Ares

The Theoi god of war and warriors

Description:

Alternate Names Enyalius, Maris, Mars
Pantheon The Theoi
Powers Strength Animal (Wolf) War
Abilities Athletics, Brawl, Command, Marksmanship, Melee, Thrown

TBD

Ares is the unbridled god of slaughter and war, bloodlust and berserking, a force of nature unleashed upon the battlefield. He is the presider over weapons and the destruction they can wreak, and the epitome of reasonless courage and manhood. Unlike Athena, the other war deity of his pantheon, he has nothing to do with strategy; he is pure, unadultered brute force, and his children and followers are made in his mold, reckless dominators of any war. Though largely focused on mayhem and the glory of battle, Ares was also the defender of some cities and a supporter of warriors in times of need.

Ares and Aphrodite

Ares carried on a long-standing affair with the beautiful goddess Aphrodite, despite the fact that she was married to his brother, Hephaestus; once, when they were coupling in Hephaestus’ house, Helios spied them and informed her husband of the adultery. Hephaestus fashioned an invisible net and trapped the two of them as they embraced. The other gods of Olympus came to see the spectacle and openly mocked the caught lovers, and once he was loosed Ares fled to Thrace for a time, humiliated and angry. Despite this setback, his affair with Aphrodite carried on, and she bore him many children despite bearing none to her husband.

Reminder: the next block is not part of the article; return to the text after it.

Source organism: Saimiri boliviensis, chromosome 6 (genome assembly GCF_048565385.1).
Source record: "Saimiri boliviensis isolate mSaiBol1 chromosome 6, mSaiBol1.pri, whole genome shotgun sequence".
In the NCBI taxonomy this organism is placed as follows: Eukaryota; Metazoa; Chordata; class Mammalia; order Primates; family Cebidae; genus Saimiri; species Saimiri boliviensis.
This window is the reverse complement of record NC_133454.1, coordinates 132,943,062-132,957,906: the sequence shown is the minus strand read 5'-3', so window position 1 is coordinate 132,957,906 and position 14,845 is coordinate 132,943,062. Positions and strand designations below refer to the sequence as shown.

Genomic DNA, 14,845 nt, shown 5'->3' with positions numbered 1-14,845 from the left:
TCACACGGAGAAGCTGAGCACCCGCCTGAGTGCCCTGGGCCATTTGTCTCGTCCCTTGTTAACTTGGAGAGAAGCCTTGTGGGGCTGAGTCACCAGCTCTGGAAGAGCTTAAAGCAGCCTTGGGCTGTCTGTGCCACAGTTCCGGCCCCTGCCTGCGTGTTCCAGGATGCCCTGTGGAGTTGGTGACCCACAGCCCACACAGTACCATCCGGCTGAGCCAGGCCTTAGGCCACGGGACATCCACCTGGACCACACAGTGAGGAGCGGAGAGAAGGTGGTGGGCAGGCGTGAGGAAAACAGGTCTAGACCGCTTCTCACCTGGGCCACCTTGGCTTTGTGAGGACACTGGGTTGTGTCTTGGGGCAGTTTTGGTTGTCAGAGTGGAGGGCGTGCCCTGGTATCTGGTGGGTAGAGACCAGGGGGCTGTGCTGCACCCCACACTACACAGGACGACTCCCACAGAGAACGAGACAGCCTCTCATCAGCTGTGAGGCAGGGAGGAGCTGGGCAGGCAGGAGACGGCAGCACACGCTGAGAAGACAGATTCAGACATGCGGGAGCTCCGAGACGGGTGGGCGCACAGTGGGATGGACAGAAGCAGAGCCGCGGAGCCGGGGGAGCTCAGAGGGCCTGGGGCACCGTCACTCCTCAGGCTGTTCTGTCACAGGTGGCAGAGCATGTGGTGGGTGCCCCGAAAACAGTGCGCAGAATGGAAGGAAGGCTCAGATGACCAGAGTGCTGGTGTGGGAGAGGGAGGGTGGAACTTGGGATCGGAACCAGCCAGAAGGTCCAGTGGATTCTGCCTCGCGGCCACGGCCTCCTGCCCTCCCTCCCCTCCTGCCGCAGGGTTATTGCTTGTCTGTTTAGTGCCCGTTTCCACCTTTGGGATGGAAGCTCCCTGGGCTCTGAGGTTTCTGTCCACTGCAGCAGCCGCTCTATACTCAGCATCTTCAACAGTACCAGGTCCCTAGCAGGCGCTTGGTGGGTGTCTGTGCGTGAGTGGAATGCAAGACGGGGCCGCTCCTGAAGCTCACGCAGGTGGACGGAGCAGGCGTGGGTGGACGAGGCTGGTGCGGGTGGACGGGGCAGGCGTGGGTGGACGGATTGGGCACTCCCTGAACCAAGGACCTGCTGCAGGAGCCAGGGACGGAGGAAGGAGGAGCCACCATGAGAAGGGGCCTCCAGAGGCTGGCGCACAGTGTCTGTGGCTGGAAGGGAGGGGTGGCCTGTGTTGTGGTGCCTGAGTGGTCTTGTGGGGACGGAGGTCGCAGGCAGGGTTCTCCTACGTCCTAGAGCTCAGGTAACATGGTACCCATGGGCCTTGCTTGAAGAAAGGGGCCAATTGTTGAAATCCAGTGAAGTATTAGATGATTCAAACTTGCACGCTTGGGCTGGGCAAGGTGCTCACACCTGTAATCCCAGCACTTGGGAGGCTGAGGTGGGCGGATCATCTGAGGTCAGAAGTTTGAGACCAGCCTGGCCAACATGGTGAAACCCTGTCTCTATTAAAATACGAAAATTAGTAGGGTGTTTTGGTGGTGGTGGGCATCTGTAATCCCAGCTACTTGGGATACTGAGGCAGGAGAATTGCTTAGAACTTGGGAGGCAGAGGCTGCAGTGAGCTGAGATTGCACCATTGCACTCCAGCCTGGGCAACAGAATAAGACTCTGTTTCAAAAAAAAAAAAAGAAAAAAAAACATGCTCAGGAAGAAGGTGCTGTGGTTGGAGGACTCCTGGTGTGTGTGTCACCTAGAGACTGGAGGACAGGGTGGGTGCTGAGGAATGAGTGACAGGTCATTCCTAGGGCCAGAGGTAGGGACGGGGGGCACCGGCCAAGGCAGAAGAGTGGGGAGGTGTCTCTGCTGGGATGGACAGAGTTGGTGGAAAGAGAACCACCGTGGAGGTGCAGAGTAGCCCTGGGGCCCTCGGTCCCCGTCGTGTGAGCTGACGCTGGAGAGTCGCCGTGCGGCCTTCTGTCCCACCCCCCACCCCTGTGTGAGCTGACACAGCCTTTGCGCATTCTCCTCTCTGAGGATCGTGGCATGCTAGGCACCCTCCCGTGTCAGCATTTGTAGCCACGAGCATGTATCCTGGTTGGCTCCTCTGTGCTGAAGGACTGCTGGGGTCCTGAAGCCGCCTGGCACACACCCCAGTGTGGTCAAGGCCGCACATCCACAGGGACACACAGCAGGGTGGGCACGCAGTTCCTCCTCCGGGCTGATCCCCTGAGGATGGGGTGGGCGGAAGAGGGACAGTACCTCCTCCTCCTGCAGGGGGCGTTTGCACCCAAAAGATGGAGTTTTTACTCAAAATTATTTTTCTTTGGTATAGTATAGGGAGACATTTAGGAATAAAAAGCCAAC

Ares and the Aloadae

The Aloadae, two ancient giants, were encouraged by Hephaestus to trap Ares in chains and throw him into a bronze urn, where he remained trapped for over a year, screaming and howling in impotent rage. The giants’ step-mother finally heard and took pity on him and relayed his plight to Hermes, who interceded to free him, allowing him to escape back to Olympus and the healing arts of his parents.

Ares and Poseidon

Poseidon had a son named Halirrhothios, who insulted the beauty of Ares’ daughter Alcippe. To avenge her honor, Ares killed Halirrhothios, incurring Poseidon’s formidable wrath. He was forced to appear at a trial of all the gods, wherein Poseidon argued that Ares should be killed for having taken the life of his cousin; however, Zeus, Ares’ father, was presiding over the trial, and chose to acquit him instead.

Ares

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